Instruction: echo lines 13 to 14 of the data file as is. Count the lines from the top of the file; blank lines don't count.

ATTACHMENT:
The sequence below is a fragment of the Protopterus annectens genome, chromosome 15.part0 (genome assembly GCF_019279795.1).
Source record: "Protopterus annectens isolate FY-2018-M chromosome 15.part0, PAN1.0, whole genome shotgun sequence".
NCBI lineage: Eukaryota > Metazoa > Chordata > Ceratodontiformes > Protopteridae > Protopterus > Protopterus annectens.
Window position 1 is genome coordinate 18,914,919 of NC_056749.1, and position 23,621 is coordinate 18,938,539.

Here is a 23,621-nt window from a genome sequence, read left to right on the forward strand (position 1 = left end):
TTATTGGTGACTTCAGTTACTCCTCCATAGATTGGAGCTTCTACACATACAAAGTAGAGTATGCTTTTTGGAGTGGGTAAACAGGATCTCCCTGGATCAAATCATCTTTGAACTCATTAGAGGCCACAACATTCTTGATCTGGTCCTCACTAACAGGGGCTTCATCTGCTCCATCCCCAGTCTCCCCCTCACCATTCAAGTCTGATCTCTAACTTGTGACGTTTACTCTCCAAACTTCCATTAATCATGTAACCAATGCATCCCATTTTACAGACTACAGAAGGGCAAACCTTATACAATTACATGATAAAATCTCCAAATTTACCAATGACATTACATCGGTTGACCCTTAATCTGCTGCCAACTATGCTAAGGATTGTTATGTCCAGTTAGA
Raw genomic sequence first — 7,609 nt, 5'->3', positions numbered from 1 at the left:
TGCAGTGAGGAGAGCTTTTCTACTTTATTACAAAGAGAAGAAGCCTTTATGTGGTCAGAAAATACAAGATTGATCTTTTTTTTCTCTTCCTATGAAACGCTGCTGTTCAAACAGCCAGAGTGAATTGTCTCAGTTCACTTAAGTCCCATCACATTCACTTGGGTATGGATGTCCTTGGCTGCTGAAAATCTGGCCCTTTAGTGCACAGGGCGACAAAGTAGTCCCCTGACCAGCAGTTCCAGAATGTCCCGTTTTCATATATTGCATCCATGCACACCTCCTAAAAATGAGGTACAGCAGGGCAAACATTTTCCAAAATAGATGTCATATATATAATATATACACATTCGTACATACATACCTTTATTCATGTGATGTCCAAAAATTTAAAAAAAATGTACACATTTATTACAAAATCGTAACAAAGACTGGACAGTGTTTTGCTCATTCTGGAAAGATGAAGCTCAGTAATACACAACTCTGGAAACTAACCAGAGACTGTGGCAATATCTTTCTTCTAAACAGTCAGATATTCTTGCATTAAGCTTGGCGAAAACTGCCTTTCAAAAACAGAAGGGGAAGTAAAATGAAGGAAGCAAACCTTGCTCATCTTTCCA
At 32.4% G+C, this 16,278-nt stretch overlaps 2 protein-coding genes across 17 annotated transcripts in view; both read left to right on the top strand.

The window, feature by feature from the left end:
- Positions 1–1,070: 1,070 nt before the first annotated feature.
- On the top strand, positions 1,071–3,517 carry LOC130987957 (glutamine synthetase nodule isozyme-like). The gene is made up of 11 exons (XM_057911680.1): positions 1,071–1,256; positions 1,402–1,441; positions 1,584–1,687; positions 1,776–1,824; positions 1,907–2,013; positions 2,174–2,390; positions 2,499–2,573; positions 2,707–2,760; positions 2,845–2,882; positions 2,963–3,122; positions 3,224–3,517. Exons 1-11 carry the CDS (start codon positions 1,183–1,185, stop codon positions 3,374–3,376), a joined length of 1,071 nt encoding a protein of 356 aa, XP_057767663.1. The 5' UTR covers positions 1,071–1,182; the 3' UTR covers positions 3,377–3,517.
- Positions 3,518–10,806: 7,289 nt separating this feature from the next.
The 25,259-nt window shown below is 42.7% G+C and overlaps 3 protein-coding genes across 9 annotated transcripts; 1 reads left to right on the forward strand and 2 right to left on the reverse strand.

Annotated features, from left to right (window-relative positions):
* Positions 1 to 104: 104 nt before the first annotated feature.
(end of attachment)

- Positions 3,518–10,806: 7,289 nt separating this feature from the next.
The 25,259-nt window shown below is 42.7% G+C and overlaps 3 protein-coding genes across 9 annotated transcripts; 1 reads left to right on the forward strand and 2 right to left on the reverse strand.